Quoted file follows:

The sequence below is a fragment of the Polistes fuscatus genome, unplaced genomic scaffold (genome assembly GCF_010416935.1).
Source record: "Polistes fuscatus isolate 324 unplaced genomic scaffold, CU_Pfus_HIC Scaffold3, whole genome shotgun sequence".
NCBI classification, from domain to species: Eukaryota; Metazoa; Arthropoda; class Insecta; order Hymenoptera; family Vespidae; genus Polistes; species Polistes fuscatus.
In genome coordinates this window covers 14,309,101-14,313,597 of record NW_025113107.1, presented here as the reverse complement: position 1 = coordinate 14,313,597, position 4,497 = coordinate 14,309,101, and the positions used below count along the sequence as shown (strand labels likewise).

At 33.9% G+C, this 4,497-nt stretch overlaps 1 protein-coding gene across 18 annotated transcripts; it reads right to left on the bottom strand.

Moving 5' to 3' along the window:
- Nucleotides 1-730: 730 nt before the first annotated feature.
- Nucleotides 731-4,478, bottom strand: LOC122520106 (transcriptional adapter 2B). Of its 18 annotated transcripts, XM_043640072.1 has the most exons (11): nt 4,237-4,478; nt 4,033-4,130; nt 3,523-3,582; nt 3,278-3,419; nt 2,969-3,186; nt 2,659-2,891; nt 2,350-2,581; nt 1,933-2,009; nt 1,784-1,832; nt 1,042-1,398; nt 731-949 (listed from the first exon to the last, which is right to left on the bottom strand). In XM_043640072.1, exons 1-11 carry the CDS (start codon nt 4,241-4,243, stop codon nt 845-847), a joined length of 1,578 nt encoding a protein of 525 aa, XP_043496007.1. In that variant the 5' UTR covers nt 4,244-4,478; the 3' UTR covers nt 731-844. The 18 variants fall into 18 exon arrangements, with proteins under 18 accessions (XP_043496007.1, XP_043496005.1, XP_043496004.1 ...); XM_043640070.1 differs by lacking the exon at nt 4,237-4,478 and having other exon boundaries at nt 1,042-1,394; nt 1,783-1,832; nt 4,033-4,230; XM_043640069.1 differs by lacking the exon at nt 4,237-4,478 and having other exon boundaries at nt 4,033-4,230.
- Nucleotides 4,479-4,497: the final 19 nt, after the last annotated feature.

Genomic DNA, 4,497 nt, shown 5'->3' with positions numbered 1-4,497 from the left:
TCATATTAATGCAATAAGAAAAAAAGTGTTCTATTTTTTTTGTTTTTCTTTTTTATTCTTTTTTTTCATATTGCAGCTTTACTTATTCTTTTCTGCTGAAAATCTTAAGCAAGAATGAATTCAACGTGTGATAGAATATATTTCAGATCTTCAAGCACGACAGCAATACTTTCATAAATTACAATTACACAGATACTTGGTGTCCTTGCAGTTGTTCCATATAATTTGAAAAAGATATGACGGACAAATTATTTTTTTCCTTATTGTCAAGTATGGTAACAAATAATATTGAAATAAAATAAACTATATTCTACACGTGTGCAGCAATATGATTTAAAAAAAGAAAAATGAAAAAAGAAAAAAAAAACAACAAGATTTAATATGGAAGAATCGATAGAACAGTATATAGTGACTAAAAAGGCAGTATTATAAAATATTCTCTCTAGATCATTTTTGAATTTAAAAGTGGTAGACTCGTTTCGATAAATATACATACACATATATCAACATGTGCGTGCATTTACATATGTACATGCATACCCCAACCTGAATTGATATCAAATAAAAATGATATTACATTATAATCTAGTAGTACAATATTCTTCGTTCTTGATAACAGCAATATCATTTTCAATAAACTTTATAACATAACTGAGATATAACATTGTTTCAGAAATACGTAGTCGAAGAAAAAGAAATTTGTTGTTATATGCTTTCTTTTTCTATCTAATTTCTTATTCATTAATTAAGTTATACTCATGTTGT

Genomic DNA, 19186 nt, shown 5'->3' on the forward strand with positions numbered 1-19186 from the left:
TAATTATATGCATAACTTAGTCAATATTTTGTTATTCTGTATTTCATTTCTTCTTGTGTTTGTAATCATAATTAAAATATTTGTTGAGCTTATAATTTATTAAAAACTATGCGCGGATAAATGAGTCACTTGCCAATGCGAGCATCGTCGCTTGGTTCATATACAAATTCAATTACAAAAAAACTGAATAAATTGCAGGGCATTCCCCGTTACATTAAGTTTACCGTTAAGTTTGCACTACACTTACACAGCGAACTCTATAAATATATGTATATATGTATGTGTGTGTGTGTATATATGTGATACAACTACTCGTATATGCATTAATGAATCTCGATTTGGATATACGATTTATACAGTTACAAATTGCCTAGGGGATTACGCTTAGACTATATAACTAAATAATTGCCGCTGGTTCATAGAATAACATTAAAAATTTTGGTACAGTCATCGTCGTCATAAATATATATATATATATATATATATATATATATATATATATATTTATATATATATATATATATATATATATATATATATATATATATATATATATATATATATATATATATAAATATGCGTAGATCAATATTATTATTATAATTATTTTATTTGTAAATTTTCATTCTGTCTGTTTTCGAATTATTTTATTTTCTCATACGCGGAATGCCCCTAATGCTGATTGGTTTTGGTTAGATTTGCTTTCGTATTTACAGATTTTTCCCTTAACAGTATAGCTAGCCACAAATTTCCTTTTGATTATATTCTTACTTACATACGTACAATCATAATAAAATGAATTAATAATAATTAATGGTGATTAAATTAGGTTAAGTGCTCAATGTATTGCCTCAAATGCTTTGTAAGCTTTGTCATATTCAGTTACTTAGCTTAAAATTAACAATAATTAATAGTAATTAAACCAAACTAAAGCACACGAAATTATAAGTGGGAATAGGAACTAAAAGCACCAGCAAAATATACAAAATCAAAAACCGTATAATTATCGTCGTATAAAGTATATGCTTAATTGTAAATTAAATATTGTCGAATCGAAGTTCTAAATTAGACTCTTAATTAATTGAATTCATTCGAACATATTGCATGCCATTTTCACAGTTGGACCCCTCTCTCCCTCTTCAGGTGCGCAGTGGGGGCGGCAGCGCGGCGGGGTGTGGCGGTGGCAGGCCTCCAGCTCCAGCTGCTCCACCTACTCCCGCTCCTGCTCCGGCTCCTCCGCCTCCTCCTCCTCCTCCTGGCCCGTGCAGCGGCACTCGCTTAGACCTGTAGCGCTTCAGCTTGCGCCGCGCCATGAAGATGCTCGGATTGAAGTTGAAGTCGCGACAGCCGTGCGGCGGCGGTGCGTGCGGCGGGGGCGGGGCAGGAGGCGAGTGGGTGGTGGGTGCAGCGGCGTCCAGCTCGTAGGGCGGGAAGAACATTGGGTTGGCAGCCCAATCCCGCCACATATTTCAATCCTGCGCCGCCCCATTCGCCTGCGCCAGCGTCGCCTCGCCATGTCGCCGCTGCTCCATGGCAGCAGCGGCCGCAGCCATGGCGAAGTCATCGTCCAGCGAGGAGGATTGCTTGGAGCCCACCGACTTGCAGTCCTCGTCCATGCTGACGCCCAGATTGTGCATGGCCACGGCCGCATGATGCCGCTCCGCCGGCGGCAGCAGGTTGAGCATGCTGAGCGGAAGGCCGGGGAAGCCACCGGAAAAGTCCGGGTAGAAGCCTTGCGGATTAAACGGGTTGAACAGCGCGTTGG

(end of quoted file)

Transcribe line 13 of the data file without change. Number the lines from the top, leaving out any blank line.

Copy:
TAATTATATGCATAACTTAGTCAATATTTTGTTATTCTGTATTTCATTTCTTCTTGTGTTTGTAATCATAATTAAAATATTTGTTGAGCTTATAATTTATTAAAAACTATGCGCGGATAAATGAGTCACTTGCCAATGCGAGCATCGTCGCTTGGTTCATATACAAATTCAATTACAAAAAAACTGAATAAATTGCAGGGCATTCCCCGTTACATTAAGTTTACCGTTAAGTTTGCACTACACTTACACAGCGAACTCTATAAATATATGTATATATGTATGTGTGTGTGTGTATATATGTGATACAACTACTCGTATATGCATTAATGAATCTCGATTTGGATATACGATTTATACAGTTACAAATTGCCTAGGGGATTACGCTTAGACTATATAACTAAATAATTGCCGCTGGTTCATAGAATAACATTAAAAATTTTGGTACAGTCATCGTCGTCATAAATATATATATATATATATATATATATATATATATATATATATTTATATATATATATATATATATATATATATATATATATATATATATATATATATATATATATATATATAAATATGCGTAGATCAATATTATTATTATAATTATTTTATTTGTAAATTTTCATTCTGTCTGTTTTCGAATTATTTTATTTTCTCATACGCGGAATGCCCCTAATGCTGATTGGTTTTGGTTAGATTTGCTTTCGTATTTACAGATTTTTCCCTTAACAGTATAGCTAGCCACAAATTTCCTTTTGATTATATTCTTACTTACATACGTACAATCATAATAAAATGAATTAATAATAATTAATGGTGATTAAATTAGGTTAAGTGCTCAATGTATTGCCTCAAATGCTTTGTAAGCTTTGTCATATTCAGTTACTTAGCTTAAAATTAACAATAATTAATAGTAATTAAACCAAACTAAAGCACACGAAATTATAAGTGGGAATAGGAACTAAAAGCACCAGCAAAATATACAAAATCAAAAACCGTATAATTATCGTCGTATAAAGTATATGCTTAATTGTAAATTAAATATTGTCGAATCGAAGTTCTAAATTAGACTCTTAATTAATTGAATTCATTCGAACATATTGCATGCCATTTTCACAGTTGGACCCCTCTCTCCCTCTTCAGGTGCGCAGTGGGGGCGGCAGCGCGGCGGGGTGTGGCGGTGGCAGGCCTCCAGCTCCAGCTGCTCCACCTACTCCCGCTCCTGCTCCGGCTCCTCCGCCTCCTCCTCCTCCTCCTGGCCCGTGCAGCGGCACTCGCTTAGACCTGTAGCGCTTCAGCTTGCGCCGCGCCATGAAGATGCTCGGATTGAAGTTGAAGTCGCGACAGCCGTGCGGCGGCGGTGCGTGCGGCGGGGGCGGGGCAGGAGGCGAGTGGGTGGTGGGTGCAGCGGCGTCCAGCTCGTAGGGCGGGAAGAACATTGGGTTGGCAGCCCAATCCCGCCACATATTTCAATCCTGCGCCGCCCCATTCGCCTGCGCCAGCGTCGCCTCGCCATGTCGCCGCTGCTCCATGGCAGCAGCGGCCGCAGCCATGGCGAAGTCATCGTCCAGCGAGGAGGATTGCTTGGAGCCCACCGACTTGCAGTCCTCGTCCATGCTGACGCCCAGATTGTGCATGGCCACGGCCGCATGATGCCGCTCCGCCGGCGGCAGCAGGTTGAGCATGCTGAGCGGAAGGCCGGGGAAGCCACCGGAAAAGTCCGGGTAGAAGCCTTGCGGATTAAACGGGTTGAACAGCGCGTTGG